We have all encountered patients whose poor health literacy has been to the detriment of their oral health-related quality of life, with their caries experience, periodontal condition, and attitudes towards visiting the dentist being influenced by their lack of access to adequate health education in their formative years. Thus, as outlined in the Australian Dental Association’s 2017 Australian Dental Health Plan, there is a significant need for members of our profession to undertake educational campaigns to promote positive oral health messages in the wider community. Schools provide an effective platform for the delivery of such messages early in life, which may foster their life-long adoption of beneficial attitudes and lifestyle habits that will allow them to maintain optimal oral and general health.
The impetus to embed health education into the mainstream teaching is reflected in the Australian Curriculum, which encourages children to examine messages related to health decisions and to take steps to promote the health of themselves and others. There are also various other initiatives, such as Victoria’s Healthy Schools Achievement Program, that complement health-related learning objectives. However, the reinforcement of clear oral health messages is imperative to reduce the burden of disease. Given that our medical colleagues have long been undertaking health promotion activities through initiatives such as Dr YES and Teddybear Hospital, the Australian Dental Students’ Association identified the need to adopt a similar model.
Having developed pilot curricula targeted to early childhood and older primary students, our next step was to identify our target population. While widespread education is required to ensure that all Australians are encouraged to make evidence-based healthy lifestyle choices, we, as future health professionals, have the privilege and responsibility of working with vulnerable communities and we should therefore concentrate our efforts to those communities. It is well-established that lower socioeconomic status, regional/remote residency, and lack of access to water fluoridation can result in disparity in the caries risk among Australian children. The 2012-2014 National Child Oral Health Study determined that over 80% of the total dental disease in primary and permanent dentition occurred in 20% of 5-10 year-old children and 17% of 11-14 year-old children, respectively.1
We identified candidate schools in the Western Australian metropolitan area through the Index of Community Socio-Educational Advantage and began to pilot our programme, with the intention to eventually expand to regional and remote areas with higher caries risk to complement the oral health promotion undertaken by the School Dental Service, whose resources, understandably, are channelled predominantly into providing restorative and surgical services to manage untreated dental caries. As we expand our programme, our next target population will be the non-fluoridated communities in the South West of Western Australia, which were reported by the WA Department of Health to have higher caries experience than those in metropolitan communities in 2016, with 1.5 and 1.6 times the odds of having one or more decayed, missing or filled deciduous and permanent teeth, respectively.2 We also hope to expand our programme across the country to other vulnerable communities with the input of dedicated and passionate groups of dental students in each state.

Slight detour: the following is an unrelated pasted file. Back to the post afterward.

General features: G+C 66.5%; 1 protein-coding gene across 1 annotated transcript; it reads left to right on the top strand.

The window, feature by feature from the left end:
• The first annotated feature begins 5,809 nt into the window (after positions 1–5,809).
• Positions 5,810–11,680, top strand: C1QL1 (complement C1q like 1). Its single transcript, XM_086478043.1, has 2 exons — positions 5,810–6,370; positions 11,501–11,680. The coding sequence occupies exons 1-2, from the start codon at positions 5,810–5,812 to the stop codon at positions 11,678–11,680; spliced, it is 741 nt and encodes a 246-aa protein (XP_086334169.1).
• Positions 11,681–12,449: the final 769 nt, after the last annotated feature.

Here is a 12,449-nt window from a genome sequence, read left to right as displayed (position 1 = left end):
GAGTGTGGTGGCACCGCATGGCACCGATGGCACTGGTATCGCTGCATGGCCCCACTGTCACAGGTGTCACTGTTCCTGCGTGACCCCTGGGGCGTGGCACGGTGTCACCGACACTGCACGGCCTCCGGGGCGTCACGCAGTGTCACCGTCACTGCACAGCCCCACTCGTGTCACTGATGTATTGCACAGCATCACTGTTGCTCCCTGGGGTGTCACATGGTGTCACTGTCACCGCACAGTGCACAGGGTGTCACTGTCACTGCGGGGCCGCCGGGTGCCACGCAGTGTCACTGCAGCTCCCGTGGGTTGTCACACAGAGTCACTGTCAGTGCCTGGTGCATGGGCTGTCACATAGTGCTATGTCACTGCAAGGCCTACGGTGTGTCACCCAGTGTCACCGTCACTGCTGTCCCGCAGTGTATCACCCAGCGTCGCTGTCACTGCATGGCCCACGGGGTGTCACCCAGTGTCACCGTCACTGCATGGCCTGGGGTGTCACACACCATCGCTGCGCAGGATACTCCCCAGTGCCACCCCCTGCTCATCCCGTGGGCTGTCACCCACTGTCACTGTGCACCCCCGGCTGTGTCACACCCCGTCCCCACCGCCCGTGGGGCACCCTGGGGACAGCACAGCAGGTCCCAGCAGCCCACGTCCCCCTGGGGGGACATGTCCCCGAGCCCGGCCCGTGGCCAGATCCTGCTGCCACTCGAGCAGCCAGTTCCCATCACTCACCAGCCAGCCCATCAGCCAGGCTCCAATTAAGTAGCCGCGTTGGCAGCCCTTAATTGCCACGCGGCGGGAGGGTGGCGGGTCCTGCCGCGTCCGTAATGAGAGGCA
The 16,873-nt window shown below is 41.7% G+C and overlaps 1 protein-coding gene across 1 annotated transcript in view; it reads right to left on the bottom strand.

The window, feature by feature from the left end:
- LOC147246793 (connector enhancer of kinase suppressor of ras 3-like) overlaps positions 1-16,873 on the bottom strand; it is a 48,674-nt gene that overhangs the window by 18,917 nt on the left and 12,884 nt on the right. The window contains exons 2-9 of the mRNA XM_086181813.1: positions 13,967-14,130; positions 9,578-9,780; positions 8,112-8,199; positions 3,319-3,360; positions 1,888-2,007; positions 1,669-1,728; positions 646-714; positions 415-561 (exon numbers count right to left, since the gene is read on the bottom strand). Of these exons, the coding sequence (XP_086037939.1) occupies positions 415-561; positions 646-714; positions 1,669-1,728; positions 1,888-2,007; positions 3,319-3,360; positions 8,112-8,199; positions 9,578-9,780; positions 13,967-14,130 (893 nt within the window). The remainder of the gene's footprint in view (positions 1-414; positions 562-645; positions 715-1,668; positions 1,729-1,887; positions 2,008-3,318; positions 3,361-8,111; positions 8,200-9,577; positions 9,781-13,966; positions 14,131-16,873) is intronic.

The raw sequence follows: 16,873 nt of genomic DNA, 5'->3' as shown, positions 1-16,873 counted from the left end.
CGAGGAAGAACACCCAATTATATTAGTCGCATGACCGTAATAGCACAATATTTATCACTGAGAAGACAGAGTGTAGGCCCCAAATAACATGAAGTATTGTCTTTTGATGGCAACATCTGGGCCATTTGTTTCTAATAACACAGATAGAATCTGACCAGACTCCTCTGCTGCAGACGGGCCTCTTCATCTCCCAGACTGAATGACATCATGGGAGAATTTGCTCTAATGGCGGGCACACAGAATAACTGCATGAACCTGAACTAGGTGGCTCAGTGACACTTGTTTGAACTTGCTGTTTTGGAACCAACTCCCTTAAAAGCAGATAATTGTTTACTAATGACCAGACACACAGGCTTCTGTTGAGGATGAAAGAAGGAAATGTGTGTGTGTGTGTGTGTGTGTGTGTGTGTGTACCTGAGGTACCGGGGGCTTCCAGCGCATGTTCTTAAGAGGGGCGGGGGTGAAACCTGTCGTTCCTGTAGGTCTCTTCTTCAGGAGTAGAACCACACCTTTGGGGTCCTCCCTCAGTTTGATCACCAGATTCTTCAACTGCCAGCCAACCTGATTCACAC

Following whole-class discussions that we run as an introduction for each class of students, we have trialled a variety of pilot activities that range from heads and tails to dispel common dental myths, to plaque disclosing and using cabbage juice pH indicators and counting sugar by the teaspoon to raise concerns about popular drinks.
The children have been so inquisitive and engaged. Thanks to the efforts of their teachers and their parents, it has been clear in so many cases that the foundations are there, but we have endeavoured to fill inevitable gaps in their knowledge by emphasising the need for primary prevention and the important role that we play in supporting their health, rather than necessarily treating symptomatic disease. Whether our teaching and technical tips are reflected in longer-term oral hygiene practises remains to be seen, but, to date, we have been overwhelmed by the reception that our student volunteers have had from schools.
Yes, these sessions may come at the expense of an hour of maths or spelling in already busy curricula. However, we hope that reinforcing oral health messages will contribute to minimising disruption to children’s schooling and academic performance in the longer term through the avoidance of odontogenic pain that may otherwise compromise their school attendance and sleep.
Of course, our programme, like any public health initiative, will not be able to completely eliminate the influence of children’s home environments on their oral hygiene habits and lifestyle choices, but we hope that it’s a step in the right direction to creating sustainable intergenerational change.
1 Do LG, Spencer AJ, editors. Oral health of Australian children: The National Child Oral Health Study 2012–14. Adelaide: University of Adelaide Press, 2016.
2 Crouchley, K. & Trevithick, R. Dental Health Outcomes of children residing in fluoridated and non-fluoridated areas in Western Australia. Western Australia: Department of Health, 2016.
About the Author:
Emma Turner is a student of the Doctor of Dental Medicine Class of 2020 at the University of Western Australia and the 2019 President of the Australian Dental Students' Association. She is a Pierre Fauchard Academy Scholar and avid volunteer committed to reducing the burden of non-communicable disease in at-risk populations.